Last Sunday, I attended sacrament meeting with my parents for Mother’s Day. The main speaker was the stake president’s wife, who I know fleetingly, and generally like. I thought she did an admirable job of tackling the sub-topic of women who may never be mothers in the life. However, in her heartfelt talk, she said one thing that jarred me particularly. She said that all mothers are special. It bothered me, since, quite simply, it’s just not true. Moreover, it’s harmful. Calling all mothers special does them a disservice by ignoring the effort of superlative mothers, and fostering complacency in mothers everywhere. Most mothers are special to their offspring simply because the mothers physically bore them, and the children have no other such connection. They are special for who they are. However, there are some mothers who are underwhelmingly special for what they do. There are mothers who do all sorts of horrible things … neglect, abandon, injure or kill their children. They are horrible mothers for what they do. Then, there are mothers who are superlative; who nurture, teach, inspire and lift their children. They are special for what they do. As the speaker waxed poetic about the generalities of how mothers are special, I found myself wanting her to go into specifics. What do superlative mothers do that make them special? How do they nurture, teach, inspire and lift their children? How do they balance this with their own needs as women? How do they balance this with being wives or single parents? How can I become a superlative mother/parent?
Ruminating over these ideas for the last few months has made me see the disparity between how women and men are motivated at church more clearly. Call it the yin-yang divide. Men are active, given the priesthood and clearly defined duties. While being told that they are not naturally spiritually attuned, they are praised for what they accomplish. Women are told that we are special, that we connect more effortlessly with the spiritual realm, and have no clear group of responsibilities in the ecclesiastical setting. We are told that we are special for who we are: beloved daughters of a Heavenly Father. With this great chasm, it is no surprise that we know nothing of our Heavenly Mother, and are told that she is too special to be talked about.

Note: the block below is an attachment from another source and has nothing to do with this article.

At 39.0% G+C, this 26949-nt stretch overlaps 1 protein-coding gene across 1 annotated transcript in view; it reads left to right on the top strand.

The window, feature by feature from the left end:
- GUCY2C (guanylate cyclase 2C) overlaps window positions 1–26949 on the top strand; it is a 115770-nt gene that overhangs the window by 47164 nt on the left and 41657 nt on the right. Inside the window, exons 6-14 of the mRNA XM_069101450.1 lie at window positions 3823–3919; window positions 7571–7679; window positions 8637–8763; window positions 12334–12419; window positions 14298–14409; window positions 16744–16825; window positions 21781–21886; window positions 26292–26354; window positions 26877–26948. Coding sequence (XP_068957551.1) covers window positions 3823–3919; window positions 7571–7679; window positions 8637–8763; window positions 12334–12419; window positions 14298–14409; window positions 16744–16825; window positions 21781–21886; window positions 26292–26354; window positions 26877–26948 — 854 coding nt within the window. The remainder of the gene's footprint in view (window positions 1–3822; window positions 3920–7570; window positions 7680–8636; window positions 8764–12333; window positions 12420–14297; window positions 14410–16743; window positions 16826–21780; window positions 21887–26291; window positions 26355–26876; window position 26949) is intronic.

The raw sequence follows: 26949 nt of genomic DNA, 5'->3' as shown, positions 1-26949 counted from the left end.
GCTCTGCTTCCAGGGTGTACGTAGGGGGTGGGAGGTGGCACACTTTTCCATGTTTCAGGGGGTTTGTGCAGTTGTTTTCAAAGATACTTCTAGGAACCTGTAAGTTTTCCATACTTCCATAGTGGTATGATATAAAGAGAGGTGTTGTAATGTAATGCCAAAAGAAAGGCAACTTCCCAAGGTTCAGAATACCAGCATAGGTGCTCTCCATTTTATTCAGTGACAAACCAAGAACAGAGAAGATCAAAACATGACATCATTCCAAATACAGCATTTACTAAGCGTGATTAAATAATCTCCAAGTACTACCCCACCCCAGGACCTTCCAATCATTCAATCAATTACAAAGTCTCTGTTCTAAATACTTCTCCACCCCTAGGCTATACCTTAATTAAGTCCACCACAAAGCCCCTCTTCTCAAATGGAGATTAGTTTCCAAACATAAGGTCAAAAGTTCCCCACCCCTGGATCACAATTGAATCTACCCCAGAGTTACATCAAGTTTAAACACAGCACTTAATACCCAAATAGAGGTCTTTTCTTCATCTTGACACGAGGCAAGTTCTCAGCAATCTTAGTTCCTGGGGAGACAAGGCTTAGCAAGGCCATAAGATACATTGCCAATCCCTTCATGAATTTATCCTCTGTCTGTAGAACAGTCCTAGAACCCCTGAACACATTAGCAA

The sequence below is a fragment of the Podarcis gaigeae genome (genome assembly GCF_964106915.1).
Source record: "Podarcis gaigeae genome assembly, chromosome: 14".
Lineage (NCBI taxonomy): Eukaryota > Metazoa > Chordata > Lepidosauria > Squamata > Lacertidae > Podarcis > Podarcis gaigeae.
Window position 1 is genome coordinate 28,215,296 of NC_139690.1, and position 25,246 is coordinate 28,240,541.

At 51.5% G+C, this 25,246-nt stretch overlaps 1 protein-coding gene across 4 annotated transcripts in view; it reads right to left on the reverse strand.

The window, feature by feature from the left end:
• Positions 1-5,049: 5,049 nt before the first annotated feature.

I am not in any position of power in the church. However, if I were, I would change the rhetoric. I would start talking more earnestly about what all members of the church can do to develop a closer connection with deity. I would use more concrete examples in addition to theological discourses on doctrine. I would employ plain speech, praising the praiseworthy and finding solutions to the faulty. I would encourage women to be more responsible for buying their own castles … whether it’s buying a house, getting more involved in your community, changing your career, exploring hidden talents, moving, or whatever else in your life that you’ve put on hold. And if the time is not right just now, at least come up with a plan. Of course, if you have loved ones that depend on you, the choice is not yours alone to make, but in earnest conference with those involved. Just realize that while yes, you are loved for who you are; you will be a more loved, fulfilled, well-rounded and Christ-like person for what you do.